Euler–Bernoulli beam theory (also known as engineer's beam theory or classical beam theory) is a simplification of the linear theory of elasticity which provides a means of calculating the load-carrying and deflection characteristics of beams. It covers the case for small deflections of a beam which is subjected to lateral loads only. It is thus a special case of Timoshenko beam theory which accounts for shear deformation and is applicable for thick beams. It was first enunciated circa 1750, but was not applied on a large scale until the development of the Eiffel Tower and the Ferris wheel in the late 19th century. Following these successful demonstrations, it quickly became a cornerstone of engineering and an enabler of the Second Industrial Revolution.
Additional analysis tools have been developed such as plate theory and finite element analysis, but the simplicity of beam theory makes it an important tool in the sciences, especially structural and mechanical engineering.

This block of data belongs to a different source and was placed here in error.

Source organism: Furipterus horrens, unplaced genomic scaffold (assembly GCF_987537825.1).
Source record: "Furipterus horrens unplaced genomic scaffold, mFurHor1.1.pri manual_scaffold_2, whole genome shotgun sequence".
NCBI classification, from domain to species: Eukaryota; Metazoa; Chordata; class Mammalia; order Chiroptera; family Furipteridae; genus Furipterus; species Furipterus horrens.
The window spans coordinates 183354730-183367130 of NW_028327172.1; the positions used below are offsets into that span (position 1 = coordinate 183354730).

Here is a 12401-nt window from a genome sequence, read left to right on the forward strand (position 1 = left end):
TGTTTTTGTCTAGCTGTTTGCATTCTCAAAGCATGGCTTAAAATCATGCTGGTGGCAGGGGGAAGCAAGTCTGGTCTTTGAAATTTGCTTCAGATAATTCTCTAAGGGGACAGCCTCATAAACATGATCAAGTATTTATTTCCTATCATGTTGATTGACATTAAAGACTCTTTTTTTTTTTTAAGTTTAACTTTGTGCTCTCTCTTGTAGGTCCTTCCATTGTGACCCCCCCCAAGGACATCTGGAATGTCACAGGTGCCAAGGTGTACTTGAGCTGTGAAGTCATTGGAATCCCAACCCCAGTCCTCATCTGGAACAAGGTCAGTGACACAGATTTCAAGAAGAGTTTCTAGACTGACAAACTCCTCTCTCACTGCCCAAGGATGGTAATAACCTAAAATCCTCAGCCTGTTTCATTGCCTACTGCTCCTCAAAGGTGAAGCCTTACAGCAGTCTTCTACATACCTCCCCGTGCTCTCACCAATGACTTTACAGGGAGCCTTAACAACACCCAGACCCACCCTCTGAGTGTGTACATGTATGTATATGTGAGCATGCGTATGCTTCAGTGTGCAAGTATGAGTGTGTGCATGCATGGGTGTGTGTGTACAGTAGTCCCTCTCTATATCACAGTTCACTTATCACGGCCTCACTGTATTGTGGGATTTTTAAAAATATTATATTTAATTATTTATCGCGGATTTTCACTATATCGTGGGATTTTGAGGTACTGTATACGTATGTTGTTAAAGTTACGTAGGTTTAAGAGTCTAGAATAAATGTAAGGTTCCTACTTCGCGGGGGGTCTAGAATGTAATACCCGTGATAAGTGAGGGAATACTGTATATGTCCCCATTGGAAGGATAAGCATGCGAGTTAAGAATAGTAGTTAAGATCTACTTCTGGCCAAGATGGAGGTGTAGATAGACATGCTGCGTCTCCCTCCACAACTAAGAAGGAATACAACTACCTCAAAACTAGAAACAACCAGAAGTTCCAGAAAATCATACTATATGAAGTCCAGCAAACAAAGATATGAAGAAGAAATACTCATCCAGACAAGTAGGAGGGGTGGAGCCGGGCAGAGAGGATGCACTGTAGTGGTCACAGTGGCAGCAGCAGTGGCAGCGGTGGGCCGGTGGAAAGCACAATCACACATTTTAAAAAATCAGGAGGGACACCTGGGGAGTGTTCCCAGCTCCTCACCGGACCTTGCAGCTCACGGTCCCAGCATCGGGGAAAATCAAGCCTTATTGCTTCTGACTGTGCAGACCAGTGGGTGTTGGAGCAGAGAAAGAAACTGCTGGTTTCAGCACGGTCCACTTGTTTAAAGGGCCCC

... The original Euler-Bernoulli theory is valid only for infinitesimal strains and small rotations ... The theory can be extended in a straightforward manner to problems involving moderately large rotations provided that the strain remains small by using the von Kármán strains ... remain plane and normal to the axis of the beam lead to displacements of the form Using the definition of the Lagrangian Green strain from finite strain theory, we can find the von Karman strains ...
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